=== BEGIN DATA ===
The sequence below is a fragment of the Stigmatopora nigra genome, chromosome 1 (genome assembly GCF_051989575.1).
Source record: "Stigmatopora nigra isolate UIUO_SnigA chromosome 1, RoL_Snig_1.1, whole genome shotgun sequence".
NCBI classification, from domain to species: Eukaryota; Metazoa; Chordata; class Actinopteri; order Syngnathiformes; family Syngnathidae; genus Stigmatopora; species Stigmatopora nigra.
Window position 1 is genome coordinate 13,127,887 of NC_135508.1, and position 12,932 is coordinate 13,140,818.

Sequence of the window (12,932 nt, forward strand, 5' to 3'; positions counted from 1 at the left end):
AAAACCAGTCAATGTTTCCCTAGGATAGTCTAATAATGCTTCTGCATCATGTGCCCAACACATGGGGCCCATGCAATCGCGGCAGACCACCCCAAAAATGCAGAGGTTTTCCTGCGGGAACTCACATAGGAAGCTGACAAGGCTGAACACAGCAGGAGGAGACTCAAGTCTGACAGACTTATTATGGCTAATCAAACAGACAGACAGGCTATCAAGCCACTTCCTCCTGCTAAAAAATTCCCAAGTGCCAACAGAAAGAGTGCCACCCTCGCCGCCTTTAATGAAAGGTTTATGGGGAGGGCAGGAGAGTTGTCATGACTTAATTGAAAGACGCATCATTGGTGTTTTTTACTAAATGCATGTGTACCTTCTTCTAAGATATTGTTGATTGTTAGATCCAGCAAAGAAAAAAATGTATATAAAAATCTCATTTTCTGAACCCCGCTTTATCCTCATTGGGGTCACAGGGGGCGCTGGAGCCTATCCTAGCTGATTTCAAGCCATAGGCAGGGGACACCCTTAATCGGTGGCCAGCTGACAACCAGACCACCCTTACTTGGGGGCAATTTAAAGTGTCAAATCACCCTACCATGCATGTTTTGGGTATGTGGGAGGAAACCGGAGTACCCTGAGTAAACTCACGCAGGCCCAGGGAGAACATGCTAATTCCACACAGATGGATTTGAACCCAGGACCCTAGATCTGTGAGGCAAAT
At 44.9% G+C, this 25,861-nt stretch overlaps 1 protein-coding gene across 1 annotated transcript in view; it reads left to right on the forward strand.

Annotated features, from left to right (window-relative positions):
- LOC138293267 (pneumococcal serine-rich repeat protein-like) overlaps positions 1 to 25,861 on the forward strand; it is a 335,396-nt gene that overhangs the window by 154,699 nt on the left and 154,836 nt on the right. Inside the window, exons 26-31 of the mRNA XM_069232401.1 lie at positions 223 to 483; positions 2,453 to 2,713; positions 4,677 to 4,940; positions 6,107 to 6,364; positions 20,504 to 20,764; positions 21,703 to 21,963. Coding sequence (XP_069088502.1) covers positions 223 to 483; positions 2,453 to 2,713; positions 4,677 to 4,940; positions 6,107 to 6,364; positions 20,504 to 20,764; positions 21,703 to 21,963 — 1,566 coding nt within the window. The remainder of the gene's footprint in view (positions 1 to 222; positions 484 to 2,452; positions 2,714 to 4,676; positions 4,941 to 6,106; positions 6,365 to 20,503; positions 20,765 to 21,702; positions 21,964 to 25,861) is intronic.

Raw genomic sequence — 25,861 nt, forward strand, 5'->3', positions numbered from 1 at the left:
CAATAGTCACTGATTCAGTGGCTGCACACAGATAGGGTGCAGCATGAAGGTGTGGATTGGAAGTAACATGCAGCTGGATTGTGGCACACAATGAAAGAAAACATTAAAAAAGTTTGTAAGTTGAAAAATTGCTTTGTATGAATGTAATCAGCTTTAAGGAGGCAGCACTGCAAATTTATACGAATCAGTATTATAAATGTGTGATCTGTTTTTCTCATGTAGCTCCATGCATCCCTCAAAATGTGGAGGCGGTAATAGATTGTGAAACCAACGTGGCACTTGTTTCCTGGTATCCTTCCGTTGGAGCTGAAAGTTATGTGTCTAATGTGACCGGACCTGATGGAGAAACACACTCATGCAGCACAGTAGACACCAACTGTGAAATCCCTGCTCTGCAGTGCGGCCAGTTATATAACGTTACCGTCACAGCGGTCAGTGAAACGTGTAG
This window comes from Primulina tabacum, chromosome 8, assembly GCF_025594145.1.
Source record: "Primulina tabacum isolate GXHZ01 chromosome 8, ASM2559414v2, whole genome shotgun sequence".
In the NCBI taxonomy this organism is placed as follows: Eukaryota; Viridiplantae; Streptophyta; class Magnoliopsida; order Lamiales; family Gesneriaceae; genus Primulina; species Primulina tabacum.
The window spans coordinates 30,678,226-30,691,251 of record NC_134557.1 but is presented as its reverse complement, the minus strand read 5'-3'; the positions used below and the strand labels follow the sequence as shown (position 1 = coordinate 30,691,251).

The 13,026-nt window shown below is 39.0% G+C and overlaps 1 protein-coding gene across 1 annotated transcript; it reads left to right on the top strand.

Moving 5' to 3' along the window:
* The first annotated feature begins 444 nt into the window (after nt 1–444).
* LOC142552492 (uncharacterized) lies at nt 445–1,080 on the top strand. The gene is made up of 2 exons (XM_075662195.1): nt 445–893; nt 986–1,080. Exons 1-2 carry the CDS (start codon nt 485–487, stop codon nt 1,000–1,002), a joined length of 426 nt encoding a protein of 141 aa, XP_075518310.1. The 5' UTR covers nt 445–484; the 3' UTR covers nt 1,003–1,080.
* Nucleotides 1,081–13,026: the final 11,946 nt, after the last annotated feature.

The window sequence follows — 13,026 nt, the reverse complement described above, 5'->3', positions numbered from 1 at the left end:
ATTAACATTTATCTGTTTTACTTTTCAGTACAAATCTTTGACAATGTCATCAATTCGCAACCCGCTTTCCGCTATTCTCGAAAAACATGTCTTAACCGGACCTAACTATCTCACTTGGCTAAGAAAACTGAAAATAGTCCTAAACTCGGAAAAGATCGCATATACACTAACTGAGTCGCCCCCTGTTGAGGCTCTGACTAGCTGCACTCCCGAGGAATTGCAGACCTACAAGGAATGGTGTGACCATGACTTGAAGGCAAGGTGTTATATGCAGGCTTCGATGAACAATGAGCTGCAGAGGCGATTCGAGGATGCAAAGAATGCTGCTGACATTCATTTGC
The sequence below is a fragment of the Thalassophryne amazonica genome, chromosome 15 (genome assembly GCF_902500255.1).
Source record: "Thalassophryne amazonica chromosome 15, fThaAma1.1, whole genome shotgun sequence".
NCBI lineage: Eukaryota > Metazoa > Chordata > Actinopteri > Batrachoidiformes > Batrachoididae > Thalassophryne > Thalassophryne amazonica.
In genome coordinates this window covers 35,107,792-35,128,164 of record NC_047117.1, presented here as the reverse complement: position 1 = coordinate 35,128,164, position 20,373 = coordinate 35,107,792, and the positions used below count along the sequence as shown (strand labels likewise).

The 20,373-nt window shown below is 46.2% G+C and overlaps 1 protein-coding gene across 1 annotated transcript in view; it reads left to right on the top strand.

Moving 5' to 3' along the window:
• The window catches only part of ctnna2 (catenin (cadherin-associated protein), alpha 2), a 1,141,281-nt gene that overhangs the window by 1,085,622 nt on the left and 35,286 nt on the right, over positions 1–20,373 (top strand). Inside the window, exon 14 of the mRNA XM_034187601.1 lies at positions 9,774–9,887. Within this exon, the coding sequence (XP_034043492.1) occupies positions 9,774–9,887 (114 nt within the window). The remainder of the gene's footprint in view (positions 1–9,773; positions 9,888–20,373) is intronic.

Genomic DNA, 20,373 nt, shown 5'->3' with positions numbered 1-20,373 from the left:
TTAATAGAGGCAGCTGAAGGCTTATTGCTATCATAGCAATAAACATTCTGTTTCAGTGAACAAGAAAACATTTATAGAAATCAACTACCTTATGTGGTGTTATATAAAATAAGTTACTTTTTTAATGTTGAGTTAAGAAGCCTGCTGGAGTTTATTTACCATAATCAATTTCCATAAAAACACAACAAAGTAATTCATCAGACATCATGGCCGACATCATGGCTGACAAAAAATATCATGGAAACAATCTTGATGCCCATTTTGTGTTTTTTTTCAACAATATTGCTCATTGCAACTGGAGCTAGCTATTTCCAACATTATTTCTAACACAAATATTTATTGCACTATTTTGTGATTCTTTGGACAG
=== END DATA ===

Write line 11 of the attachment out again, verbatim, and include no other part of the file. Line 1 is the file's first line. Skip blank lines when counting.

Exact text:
CAATAGTCACTGATTCAGTGGCTGCACACAGATAGGGTGCAGCATGAAGGTGTGGATTGGAAGTAACATGCAGCTGGATTGTGGCACACAATGAAAGAAAACATTAAAAAAGTTTGTAAGTTGAAAAATTGCTTTGTATGAATGTAATCAGCTTTAAGGAGGCAGCACTGCAAATTTATACGAATCAGTATTATAAATGTGTGATCTGTTTTTCTCATGTAGCTCCATGCATCCCTCAAAATGTGGAGGCGGTAATAGATTGTGAAACCAACGTGGCACTTGTTTCCTGGTATCCTTCCGTTGGAGCTGAAAGTTATGTGTCTAATGTGACCGGACCTGATGGAGAAACACACTCATGCAGCACAGTAGACACCAACTGTGAAATCCCTGCTCTGCAGTGCGGCCAGTTATATAACGTTACCGTCACAGCGGTCAGTGAAACGTGTAG